# Logical Methods in the Humanities Workshop Abstracts Winter 2007

John Steel (UC Berkeley)
Generic Absoluteness and the Continuum Problem

Philosophical considerations may have a role to play in an eventual solution to the Continuum Problem, since any solution will probably need to be accompanied by some analysis of what it is to be a solution. Conversely, the Continuum Problem presents philosophers with an importatnt case study.

The "official" Cabal philosophy has been dubbed "consciously naive realism". This was an appropriate attitude when the founding fathers were first laying down the new large cardinals/determinacy theory. One had the axioms; the important thing was to develop them. However, it may be useful now to attempt a more sophisticated realism, realated to meaning and evidence in mathematics. In particular, generic absoluteness (i.e. immunity to independence proof via forcing) is attractive as guide to theory choice.

Martin Davis (Visiting Scholar, UC Berkeley. Professor Emeritus, NYU)
Von Neumann as a Logician

Logic and foundations was an early interest of von Neumann, and he was part of the circle working on Hilbert's program. He was quick to grasp the significance of the incompleteness theorem, and continued to praise Gödel's achievement, but it seems to have ended his direct involvement with the field.

Constructive Analysis, Types and Exact Real Numbers

We will discuss various aspects of computable/constructive analysis, namely semantics, proofs and computations. We will present some of the problems and solutions of exact real arithmetic varying from concrete implementations, representations and algorithms to various models for real computation. We then put these models in a uniform framework using realisability, opening the door for the use of type theoretic constructions both in computing and reasoning about these computations. We will indicate that it is often natural to use constructive logic to reason about these computations.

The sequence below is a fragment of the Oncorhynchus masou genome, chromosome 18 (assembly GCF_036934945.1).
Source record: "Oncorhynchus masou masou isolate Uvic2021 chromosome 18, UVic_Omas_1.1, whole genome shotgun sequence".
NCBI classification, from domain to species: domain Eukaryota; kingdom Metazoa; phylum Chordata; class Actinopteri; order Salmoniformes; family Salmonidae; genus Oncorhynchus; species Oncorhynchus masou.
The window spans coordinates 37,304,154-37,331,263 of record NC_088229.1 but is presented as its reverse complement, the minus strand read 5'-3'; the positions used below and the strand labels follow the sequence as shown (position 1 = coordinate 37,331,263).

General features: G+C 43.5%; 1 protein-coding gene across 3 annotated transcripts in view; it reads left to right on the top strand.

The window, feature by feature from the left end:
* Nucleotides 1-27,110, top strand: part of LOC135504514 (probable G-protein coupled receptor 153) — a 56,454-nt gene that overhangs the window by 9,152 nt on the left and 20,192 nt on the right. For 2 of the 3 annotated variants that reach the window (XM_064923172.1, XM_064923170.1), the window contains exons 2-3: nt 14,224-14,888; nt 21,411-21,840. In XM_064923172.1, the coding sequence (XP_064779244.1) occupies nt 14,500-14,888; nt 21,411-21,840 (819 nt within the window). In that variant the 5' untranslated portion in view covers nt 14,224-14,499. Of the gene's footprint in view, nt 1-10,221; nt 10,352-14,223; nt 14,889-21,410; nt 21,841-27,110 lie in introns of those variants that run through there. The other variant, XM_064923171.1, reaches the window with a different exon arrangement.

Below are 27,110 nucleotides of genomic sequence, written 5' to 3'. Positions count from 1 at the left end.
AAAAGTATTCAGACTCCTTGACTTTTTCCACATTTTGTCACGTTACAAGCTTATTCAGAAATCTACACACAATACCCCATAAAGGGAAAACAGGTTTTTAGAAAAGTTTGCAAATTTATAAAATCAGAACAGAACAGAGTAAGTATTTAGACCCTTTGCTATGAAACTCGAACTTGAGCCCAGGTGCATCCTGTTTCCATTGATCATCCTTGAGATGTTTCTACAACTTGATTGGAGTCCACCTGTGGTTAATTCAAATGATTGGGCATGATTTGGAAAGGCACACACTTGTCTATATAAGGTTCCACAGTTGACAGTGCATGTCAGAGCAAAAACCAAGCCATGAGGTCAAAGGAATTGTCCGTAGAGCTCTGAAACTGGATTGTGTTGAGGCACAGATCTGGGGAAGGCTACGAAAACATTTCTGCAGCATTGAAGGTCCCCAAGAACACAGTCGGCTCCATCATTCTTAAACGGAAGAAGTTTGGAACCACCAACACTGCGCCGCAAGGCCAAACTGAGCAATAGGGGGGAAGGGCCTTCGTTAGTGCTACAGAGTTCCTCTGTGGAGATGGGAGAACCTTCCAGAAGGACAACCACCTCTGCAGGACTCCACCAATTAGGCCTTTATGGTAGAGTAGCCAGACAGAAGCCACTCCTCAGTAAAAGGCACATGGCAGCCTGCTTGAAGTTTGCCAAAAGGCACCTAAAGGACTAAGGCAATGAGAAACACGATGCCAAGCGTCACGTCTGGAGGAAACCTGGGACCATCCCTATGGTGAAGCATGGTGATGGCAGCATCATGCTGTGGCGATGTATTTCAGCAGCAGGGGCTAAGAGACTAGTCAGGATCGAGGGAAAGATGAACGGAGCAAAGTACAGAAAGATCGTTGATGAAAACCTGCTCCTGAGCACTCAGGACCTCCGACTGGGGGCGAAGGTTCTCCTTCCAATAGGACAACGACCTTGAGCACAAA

I will show O'Connor's practical monadic implementation of exact real numbers in the Coq proof assistant --- an implementation of constructive type theory. This illustrates how constructive analysis can be used in computational machine verified proofs like the one of the Kepler conjecture.

Hugh Woodin (UC Berkeley)
In Search of V

There is now a web of conjectures which all suggests the same thing--that there is a conception of the universe of sets which yields both answers to all of the known unsolvable problems of set theory and which is compatible with all axioms of strong infinity. I shall discuss some of these conjectures and the prospects for proving them.

Jeffery Zucker (Department of Computing, McMaster University)
Fixed-Point Semantics for Analog Networks

Around the mid-20th century, it seemed that analog computation had been eclipsed by digital computation. However, in the last few decades there has been a resurgence of interest in analog computing.

In the first, part of this talk, I will discuss analog computation in general, and try to explain this resurgence of interest.

In the second part, I will describe recent work by John Tucker (Swansea) and myself on fixed point semantics for analog networks of processors and channels containing streams of real numbers or other continuous data.

Wilfried Sieg (Carnegie Mellon University)
Gödel's Challenge (to Turing): The human mind infinitely surpasses any finite machine

The mathematical core of Gödel's philosophical challenge is constitued by the incompleteness theorems when given in their "most satisfactory form", i.e., as Gödel saw it, when formal theories are characterized via Turing computability. As Turing machines codify human mechanical procedures (carried out without appealing to higher cognitive capacities) the question naturally arises, whether the theorems justify the claim that the human mind or intellect has mathematical abilities that are not shared by any machine. Turing admits that steps of "intuition" are needed to transcend particular formal theories; thus, there is a substantive point in contrasting Turing's views with Gödel;s assertion, "infinitely surpasses any finite machine". I analyze a seemingly common core that raises central issues in the foundations of mathematics and cognitive science.